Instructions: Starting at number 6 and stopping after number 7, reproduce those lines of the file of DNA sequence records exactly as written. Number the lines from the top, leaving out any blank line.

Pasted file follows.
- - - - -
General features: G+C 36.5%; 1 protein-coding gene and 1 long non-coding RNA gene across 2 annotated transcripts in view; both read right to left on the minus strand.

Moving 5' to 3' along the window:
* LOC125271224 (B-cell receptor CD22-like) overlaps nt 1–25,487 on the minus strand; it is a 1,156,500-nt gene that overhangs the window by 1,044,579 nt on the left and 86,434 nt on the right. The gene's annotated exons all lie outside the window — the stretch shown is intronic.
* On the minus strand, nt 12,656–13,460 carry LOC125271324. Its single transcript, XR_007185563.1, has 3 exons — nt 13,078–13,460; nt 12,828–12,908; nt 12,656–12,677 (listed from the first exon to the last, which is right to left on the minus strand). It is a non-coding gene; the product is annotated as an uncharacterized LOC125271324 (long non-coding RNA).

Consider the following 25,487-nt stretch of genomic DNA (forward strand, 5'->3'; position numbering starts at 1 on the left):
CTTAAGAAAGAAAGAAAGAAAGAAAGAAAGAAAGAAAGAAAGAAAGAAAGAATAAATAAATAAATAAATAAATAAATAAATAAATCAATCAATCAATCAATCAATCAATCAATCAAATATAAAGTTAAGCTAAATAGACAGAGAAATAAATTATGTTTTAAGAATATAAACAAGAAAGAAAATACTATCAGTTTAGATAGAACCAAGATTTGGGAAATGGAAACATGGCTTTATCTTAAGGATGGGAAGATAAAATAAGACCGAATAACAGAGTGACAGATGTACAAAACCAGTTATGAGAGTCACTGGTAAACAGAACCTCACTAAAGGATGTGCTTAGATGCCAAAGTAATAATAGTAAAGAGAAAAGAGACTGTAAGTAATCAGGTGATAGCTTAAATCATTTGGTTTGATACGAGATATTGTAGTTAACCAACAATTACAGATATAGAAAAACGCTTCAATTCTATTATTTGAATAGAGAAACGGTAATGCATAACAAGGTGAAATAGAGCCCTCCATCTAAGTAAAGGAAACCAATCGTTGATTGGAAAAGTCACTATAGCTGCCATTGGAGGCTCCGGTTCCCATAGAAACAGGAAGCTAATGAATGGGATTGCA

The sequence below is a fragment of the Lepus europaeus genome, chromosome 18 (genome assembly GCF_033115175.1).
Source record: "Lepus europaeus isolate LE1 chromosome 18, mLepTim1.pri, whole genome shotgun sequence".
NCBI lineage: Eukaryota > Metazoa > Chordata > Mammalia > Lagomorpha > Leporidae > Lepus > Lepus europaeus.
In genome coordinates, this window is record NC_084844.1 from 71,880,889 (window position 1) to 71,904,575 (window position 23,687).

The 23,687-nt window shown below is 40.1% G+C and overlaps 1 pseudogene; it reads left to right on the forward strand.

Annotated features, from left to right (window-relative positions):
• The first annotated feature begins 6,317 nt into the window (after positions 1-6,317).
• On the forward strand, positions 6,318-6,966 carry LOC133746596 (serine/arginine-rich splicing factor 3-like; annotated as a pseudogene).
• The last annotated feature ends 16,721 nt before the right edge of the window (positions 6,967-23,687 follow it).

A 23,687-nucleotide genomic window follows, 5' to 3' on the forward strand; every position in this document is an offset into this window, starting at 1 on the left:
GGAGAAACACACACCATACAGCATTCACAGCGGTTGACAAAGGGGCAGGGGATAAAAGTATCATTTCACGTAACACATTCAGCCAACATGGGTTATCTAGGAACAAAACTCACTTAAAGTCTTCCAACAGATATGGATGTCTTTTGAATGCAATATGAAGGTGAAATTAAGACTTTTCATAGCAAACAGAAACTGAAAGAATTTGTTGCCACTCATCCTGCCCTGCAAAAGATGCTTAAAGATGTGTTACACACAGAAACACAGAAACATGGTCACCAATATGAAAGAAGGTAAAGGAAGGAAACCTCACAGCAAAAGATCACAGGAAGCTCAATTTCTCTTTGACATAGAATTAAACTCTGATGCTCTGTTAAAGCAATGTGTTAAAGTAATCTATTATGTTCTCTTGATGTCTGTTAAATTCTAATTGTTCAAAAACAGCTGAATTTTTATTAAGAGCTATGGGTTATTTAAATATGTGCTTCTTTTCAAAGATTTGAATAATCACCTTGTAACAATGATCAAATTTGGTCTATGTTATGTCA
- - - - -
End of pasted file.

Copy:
CTTAAGAAAGAAAGAAAGAAAGAAAGAAAGAAAGAAAGAAAGAAAGAAAGAATAAATAAATAAATAAATAAATAAATAAATAAATCAATCAATCAATCAATCAATCAATCAATCAAATATAAAGTTAAGCTAAATAGACAGAGAAATAAATTATGTTTTAAGAATATAAACAAGAAAGAAAATACTATCAGTTTAGATAGAACCAAGATTTGGGAAATGGAAACATGGCTTTATCTTAAGGATGGGAAGATAAAATAAGACCGAATAACAGAGTGACAGATGTACAAAACCAGTTATGAGAGTCACTGGTAAACAGAACCTCACTAAAGGATGTGCTTAGATGCCAAAGTAATAATAGTAAAGAGAAAAGAGACTGTAAGTAATCAGGTGATAGCTTAAATCATTTGGTTTGATACGAGATATTGTAGTTAACCAACAATTACAGATATAGAAAAACGCTTCAATTCTATTATTTGAATAGAGAAACGGTAATGCATAACAAGGTGAAATAGAGCCCTCCATCTAAGTAAAGGAAACCAATCGTTGATTGGAAAAGTCACTATAGCTGCCATTGGAGGCTCCGGTTCCCATAGAAACAGGAAGCTAATGAATGGGATTGCA

The sequence below is a fragment of the Lepus europaeus genome, chromosome 18 (genome assembly GCF_033115175.1).